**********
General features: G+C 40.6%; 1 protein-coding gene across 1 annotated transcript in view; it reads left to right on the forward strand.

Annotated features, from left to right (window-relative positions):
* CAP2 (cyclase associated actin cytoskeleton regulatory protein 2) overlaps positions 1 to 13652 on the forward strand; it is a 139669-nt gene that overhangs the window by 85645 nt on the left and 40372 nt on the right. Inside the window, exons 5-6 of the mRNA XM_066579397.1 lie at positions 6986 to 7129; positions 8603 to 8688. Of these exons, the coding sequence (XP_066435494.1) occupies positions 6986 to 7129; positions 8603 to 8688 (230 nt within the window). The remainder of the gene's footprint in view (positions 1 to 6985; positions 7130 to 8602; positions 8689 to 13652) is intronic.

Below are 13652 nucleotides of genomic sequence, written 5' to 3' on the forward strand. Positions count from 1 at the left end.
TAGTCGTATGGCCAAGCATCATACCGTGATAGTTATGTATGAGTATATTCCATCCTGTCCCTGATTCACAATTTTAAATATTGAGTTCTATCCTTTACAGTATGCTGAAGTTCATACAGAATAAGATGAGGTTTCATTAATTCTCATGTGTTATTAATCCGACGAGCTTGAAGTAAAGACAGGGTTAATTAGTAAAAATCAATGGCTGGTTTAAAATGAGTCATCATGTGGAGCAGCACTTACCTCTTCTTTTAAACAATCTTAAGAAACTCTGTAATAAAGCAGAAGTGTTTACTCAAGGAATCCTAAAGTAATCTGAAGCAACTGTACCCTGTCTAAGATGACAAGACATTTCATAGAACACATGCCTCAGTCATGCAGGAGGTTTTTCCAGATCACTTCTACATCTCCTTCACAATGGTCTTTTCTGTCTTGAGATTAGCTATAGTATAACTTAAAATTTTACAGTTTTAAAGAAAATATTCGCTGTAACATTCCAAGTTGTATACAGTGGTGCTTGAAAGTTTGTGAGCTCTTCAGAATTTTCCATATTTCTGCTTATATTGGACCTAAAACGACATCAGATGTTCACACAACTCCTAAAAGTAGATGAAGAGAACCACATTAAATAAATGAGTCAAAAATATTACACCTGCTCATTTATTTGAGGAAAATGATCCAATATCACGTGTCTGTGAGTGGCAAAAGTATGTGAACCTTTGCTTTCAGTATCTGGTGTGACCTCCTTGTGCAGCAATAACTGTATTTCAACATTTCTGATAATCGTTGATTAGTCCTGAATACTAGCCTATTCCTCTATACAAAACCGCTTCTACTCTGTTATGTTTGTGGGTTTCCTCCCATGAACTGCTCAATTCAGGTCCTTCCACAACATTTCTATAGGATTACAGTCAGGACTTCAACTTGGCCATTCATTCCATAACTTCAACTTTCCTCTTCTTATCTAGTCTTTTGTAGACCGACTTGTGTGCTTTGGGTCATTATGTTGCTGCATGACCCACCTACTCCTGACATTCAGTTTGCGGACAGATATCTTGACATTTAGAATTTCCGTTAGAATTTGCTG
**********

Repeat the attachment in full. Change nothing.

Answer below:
General features: G+C 40.6%; 1 protein-coding gene across 1 annotated transcript in view; it reads left to right on the forward strand.

Annotated features, from left to right (window-relative positions):
* CAP2 (cyclase associated actin cytoskeleton regulatory protein 2) overlaps positions 1 to 13652 on the forward strand; it is a 139669-nt gene that overhangs the window by 85645 nt on the left and 40372 nt on the right. Inside the window, exons 5-6 of the mRNA XM_066579397.1 lie at positions 6986 to 7129; positions 8603 to 8688. Of these exons, the coding sequence (XP_066435494.1) occupies positions 6986 to 7129; positions 8603 to 8688 (230 nt within the window). The remainder of the gene's footprint in view (positions 1 to 6985; positions 7130 to 8602; positions 8689 to 13652) is intronic.

Below are 13652 nucleotides of genomic sequence, written 5' to 3' on the forward strand. Positions count from 1 at the left end.
TAGTCGTATGGCCAAGCATCATACCGTGATAGTTATGTATGAGTATATTCCATCCTGTCCCTGATTCACAATTTTAAATATTGAGTTCTATCCTTTACAGTATGCTGAAGTTCATACAGAATAAGATGAGGTTTCATTAATTCTCATGTGTTATTAATCCGACGAGCTTGAAGTAAAGACAGGGTTAATTAGTAAAAATCAATGGCTGGTTTAAAATGAGTCATCATGTGGAGCAGCACTTACCTCTTCTTTTAAACAATCTTAAGAAACTCTGTAATAAAGCAGAAGTGTTTACTCAAGGAATCCTAAAGTAATCTGAAGCAACTGTACCCTGTCTAAGATGACAAGACATTTCATAGAACACATGCCTCAGTCATGCAGGAGGTTTTTCCAGATCACTTCTACATCTCCTTCACAATGGTCTTTTCTGTCTTGAGATTAGCTATAGTATAACTTAAAATTTTACAGTTTTAAAGAAAATATTCGCTGTAACATTCCAAGTTGTATACAGTGGTGCTTGAAAGTTTGTGAGCTCTTCAGAATTTTCCATATTTCTGCTTATATTGGACCTAAAACGACATCAGATGTTCACACAACTCCTAAAAGTAGATGAAGAGAACCACATTAAATAAATGAGTCAAAAATATTACACCTGCTCATTTATTTGAGGAAAATGATCCAATATCACGTGTCTGTGAGTGGCAAAAGTATGTGAACCTTTGCTTTCAGTATCTGGTGTGACCTCCTTGTGCAGCAATAACTGTATTTCAACATTTCTGATAATCGTTGATTAGTCCTGAATACTAGCCTATTCCTCTATACAAAACCGCTTCTACTCTGTTATGTTTGTGGGTTTCCTCCCATGAACTGCTCAATTCAGGTCCTTCCACAACATTTCTATAGGATTACAGTCAGGACTTCAACTTGGCCATTCATTCCATAACTTCAACTTTCCTCTTCTTATCTAGTCTTTTGTAGACCGACTTGTGTGCTTTGGGTCATTATGTTGCTGCATGACCCACCTACTCCTGACATTCAGTTTGCGGACAGATATCTTGACATTTAGAATTTCCGTTAGAATTTGCTG